O-Glycosylated Cell Wall Proteins, Arabinogalactan Proteins, and Extensins
Plant O-glycosylated cell wall proteins belong to the superfamily of hydroxyproline-rich glycoproteins (HRGPs). This superfamily of plant cell wall proteins which account for nearly 10% of the dry weight of the wall, is characterized by a high proline (Pro) content. Furthermore many of these Pro residues become hydroxylated (hydroxyproline, Hyp) during synthesis and consequently become glycosylated in various ways. Pro residues are distributed at different sites within the sequence and these patterns have suggested different classifications of HRGP members into different groups. EXTs and arabinogalactan proteins (AGPs) are two O-glycosylated HRGP subfamilies which have gained much attention (Kieliszewski and Shpak, 2001; Showalter, 2001; Schultz et al., 2002; Showalter et al., 2010; Kieliszewski et al., 2011; Lamport et al., 2011; Nguema-Ona et al., 2012, 2013; Tan et al., 2012; Velasquez et al., 2012). The nature of sugars being incorporated and the level of glycosylation vary between these two families, but also within the members of these subfamilies. For example, Kieliszewski et al. (2011) have shown that occurrence of contigs of 3–5 Hyp, preceded by a serine residue (Ser-Hyp4) led to the synthesis of a short arabinoside of 3–5 residues. Serine residue in the Ser-Hyp4 contig is often O-glycosylated with a single galactose (Velasquez et al., 2012; Saito et al., 2014). This action is performed by serine-O-galactosyltransferases (Ser-O-Gal-T), specific to plants (Saito et al., 2014). Non-contiguous Hyp residues rather lead to the synthesis of a large arabino-galactosylated glyco-epitope on the protein (Kieliszewski and Lamport, 1994; Shpak et al., 1999; Kieliszewski et al., 2011).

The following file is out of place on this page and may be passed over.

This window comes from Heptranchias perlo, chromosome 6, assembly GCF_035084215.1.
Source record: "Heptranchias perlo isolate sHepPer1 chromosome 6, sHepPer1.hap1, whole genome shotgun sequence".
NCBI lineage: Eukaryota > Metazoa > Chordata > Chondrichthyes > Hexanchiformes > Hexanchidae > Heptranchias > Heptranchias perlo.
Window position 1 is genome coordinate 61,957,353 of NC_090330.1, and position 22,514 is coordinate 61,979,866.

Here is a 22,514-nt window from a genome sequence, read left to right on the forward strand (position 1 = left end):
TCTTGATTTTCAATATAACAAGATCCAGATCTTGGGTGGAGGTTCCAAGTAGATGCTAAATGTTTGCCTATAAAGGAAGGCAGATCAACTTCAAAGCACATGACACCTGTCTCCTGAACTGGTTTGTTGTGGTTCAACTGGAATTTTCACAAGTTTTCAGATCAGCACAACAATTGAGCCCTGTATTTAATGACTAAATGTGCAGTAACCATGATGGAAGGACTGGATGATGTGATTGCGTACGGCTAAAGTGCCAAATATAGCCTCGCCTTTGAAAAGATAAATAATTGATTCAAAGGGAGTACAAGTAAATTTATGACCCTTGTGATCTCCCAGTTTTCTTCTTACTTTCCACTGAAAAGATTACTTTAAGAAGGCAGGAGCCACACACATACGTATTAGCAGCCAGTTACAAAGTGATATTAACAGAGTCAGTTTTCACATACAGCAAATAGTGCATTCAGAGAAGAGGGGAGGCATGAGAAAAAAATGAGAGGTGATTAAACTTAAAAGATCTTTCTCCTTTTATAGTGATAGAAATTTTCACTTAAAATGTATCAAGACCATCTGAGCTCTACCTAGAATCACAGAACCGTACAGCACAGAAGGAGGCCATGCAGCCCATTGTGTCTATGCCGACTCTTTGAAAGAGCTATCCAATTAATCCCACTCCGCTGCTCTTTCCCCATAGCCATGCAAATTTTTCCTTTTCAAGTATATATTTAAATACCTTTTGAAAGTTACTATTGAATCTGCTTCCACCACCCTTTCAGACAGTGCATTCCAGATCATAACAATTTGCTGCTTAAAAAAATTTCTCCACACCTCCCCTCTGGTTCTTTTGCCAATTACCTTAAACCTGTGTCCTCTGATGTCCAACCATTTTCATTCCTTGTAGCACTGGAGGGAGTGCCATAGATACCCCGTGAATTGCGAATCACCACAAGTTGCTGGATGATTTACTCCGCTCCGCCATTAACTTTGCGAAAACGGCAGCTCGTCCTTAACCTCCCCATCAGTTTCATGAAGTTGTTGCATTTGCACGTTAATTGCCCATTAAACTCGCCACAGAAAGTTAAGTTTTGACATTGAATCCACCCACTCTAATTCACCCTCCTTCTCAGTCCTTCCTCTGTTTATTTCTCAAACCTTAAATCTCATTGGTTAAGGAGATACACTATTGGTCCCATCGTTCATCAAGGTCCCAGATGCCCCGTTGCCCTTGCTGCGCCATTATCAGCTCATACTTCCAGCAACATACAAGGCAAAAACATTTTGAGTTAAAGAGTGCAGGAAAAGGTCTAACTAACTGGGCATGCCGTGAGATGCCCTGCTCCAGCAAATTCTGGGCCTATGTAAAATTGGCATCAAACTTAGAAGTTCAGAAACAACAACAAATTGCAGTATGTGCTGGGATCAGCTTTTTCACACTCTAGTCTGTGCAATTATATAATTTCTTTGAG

Arabinogalactan proteins and EXTs have been studied for decades, and shown to fulfill many functions related to development, and responses to biotic and abiotic stresses in plants (Hall and Cannon, 2002; Motose et al., 2004; Lee et al., 2005; Nguema-Ona et al., 2007, 2013; Seifert and Roberts, 2007; Cannon et al., 2008; Ellis et al., 2010; Lamport et al., 2011; Velasquez et al., 2011; Cannesan et al., 2012; Moore et al., 2014a,b). These studies have emphasized the importance of their O-glycan structures. Indeed, AGPs and EXTs are decorated with complex to simple carbohydrate-chains (Figures 1B,C) that are required for functionality of these glycomolecules. Until recently, the enzymes, as well as the molecular mechanisms controlling the synthesis of HRGP O-glycans, were poorly understood. A recent effort in the identification of the genes involved in the biosynthesis of HRGP O-glycans has considerably improved our understanding of the molecular events controlling the addition of sugars on these Hyp-rich proteins. The aim of this section is to bring together recent advances in the biosynthesis of HRGP O-glycans, with a focus on AGPs and EXTs. Structural and biological functions are also discussed.
AGPs and EXts: The Synthesis of O-Glycans
Pro Hydroxylation of HRGPs